relevant to the lawsuit).
Plaintiff’s degree of fault is
unmitigated and weighs heavily in favor of imposing sanctions.
Defendants argue that they are significantly prejudiced by
the loss of location information, as well as information
regarding calls and/or the substance of any text messages
received at or about the time of the fire contained in
Plaintiff’s cell phone.
Given that the fire appears to have been
intentionally set, the spoliated evidence would have been highly
relevant to determining the merits of Plaintiff’s claim for
insurance benefits and the merits of Defendants’ counterclaim for
See Rhodes, 2013 WL 818596, at *8 (“The legal
theory a plaintiff advances is relevant to determining the degree
of prejudice to the defendant.”).
Plaintiff argues that Defendant suffered no prejudice at all
because it obtained a copy of Plaintiff’s phone records through
discovery and is aware of what numbers Plaintiff called at the
As to the text messages, Plaintiff argues that
Defendants are not prejudiced because “[t]here may be no text
(Doc. No. 39).
But this is precisely the
Defendants were entitled to examine what relevant
evidence, if any, the phone contained, and they are prejudiced by
their inability to determine whether any relevant text messages
existed or not.4
Plaintiff, moreover, offers no response at all
Defendants concede that they have the ability to obtain limited
information about text messages sent or received from Mr. Brown’s cell
phone through a record subpoena to his cellular carrier. (Doc. No.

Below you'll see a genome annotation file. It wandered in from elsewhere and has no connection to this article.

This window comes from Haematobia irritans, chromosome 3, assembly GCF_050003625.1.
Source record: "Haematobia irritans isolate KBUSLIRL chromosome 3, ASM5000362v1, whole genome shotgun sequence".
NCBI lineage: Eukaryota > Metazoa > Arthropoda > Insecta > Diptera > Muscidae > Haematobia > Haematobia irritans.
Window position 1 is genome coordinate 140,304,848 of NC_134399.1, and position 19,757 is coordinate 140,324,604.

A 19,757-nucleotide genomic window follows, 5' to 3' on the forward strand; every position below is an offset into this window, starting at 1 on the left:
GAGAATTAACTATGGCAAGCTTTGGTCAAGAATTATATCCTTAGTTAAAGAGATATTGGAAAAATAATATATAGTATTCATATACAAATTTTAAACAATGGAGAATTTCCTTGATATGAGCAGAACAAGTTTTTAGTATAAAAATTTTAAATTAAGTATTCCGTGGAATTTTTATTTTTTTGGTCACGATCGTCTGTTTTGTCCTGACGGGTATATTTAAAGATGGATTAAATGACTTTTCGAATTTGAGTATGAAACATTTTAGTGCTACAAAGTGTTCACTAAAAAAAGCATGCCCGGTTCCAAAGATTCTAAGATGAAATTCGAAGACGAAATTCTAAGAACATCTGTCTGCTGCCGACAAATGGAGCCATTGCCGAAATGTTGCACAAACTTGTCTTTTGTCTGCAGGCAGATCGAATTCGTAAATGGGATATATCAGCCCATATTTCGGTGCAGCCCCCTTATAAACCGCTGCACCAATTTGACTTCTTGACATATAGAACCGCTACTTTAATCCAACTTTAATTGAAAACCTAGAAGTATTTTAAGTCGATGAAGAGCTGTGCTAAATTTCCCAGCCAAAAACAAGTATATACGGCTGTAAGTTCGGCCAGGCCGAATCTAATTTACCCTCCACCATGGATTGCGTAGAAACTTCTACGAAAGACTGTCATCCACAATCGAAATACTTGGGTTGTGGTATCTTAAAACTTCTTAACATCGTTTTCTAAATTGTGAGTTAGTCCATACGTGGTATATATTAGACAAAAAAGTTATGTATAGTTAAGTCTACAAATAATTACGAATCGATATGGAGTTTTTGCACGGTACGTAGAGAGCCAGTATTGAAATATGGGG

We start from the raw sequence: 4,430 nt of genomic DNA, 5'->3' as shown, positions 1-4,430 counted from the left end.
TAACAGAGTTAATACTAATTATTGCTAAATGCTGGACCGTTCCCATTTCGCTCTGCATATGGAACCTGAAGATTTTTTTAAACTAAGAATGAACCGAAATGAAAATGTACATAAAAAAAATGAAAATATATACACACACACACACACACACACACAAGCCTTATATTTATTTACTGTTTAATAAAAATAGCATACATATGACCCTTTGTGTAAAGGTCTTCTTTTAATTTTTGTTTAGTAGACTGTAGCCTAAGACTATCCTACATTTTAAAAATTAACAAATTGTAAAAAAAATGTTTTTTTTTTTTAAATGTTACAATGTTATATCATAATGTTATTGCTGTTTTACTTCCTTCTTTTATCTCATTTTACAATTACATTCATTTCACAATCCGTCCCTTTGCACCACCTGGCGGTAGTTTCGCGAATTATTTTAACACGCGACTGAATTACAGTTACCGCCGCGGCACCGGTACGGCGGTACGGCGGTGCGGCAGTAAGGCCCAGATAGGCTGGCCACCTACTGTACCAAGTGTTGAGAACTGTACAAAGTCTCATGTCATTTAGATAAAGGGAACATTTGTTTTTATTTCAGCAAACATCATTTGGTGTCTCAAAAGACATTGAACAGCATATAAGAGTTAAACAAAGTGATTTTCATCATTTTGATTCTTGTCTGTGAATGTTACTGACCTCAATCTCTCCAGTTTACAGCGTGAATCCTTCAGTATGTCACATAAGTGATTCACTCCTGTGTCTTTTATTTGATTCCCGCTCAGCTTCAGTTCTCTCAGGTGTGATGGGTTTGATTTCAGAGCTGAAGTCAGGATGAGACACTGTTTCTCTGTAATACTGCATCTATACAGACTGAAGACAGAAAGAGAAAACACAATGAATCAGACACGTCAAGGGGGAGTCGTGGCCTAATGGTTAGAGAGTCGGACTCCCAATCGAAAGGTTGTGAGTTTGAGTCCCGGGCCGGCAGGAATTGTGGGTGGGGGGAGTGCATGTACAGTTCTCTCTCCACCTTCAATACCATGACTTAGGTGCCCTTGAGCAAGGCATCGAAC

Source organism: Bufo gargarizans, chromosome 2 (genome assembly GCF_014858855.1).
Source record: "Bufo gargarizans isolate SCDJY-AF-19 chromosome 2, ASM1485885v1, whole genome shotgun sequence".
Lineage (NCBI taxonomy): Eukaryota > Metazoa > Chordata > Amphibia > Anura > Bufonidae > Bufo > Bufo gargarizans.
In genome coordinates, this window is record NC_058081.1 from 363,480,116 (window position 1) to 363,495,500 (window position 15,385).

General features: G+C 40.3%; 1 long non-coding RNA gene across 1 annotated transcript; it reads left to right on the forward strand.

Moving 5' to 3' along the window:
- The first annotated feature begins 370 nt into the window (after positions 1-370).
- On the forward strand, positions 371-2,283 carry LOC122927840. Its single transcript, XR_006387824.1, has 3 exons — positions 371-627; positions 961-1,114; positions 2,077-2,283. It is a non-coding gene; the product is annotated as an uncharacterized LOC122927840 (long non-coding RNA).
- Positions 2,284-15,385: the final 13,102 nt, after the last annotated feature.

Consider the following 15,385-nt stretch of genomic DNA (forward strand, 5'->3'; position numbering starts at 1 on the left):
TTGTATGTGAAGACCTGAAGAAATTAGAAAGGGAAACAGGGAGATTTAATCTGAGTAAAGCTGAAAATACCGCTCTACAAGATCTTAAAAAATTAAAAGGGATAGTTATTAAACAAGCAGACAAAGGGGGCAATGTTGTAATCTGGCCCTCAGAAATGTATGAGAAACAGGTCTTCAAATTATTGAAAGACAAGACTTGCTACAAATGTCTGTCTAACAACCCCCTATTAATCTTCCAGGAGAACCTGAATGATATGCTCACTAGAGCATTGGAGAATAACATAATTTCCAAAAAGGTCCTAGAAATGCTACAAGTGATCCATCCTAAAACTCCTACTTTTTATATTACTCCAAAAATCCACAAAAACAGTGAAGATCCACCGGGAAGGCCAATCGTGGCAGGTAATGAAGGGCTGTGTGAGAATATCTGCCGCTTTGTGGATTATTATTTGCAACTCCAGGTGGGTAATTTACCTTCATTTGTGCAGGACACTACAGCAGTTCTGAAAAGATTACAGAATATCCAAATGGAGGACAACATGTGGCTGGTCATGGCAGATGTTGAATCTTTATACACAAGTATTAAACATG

41). It is unclear from the record whether Defendants have succeeded
in obtaining those records. We understand that the cellular carrier’s
records would not reveal the substance of any text messages, (Doc. No.
41), but we pause to note the possibility that Defendants could not be
prejudiced by the inability to review the substance of text messages
if it were the case that no text messages were sent or received from
Mr. Brown’s phone on or around May 1, 2015, a fact that could be
to Defendants’ argument that Plaintiff’s cell phone would have
contained relevant information about Defendants’ location at the
time of the fire.
Plaintiff also argues that Defendants are not prejudiced
because they had “ample opportunity” to examine the cell phone
and the messages therein but elected not to do so.
It is true that when considering the degree of prejudice
suffered, “the court should take into account whether that party
had a meaningful opportunity to examine the evidence in question
before it was destroyed,” Paramount Pictures, 234 F.R.D. at 112,
but Plaintiff’s argument makes little sense in this case.
Defendants issued a request for production within the time
allowed for discovery.
They are no less prejudiced by the loss
of relevant evidence because they could have chosen to request
Plaintiff’s cell phone at an earlier date.
The Court finds that
Defendants are prejudiced by Plaintiff’s spoliation of evidence
because they “ha[ve] not and will not have any opportunity to
determine whether” information on Plaintiff’s cell phone would
have aided their defense of Plaintiff’s claim or their own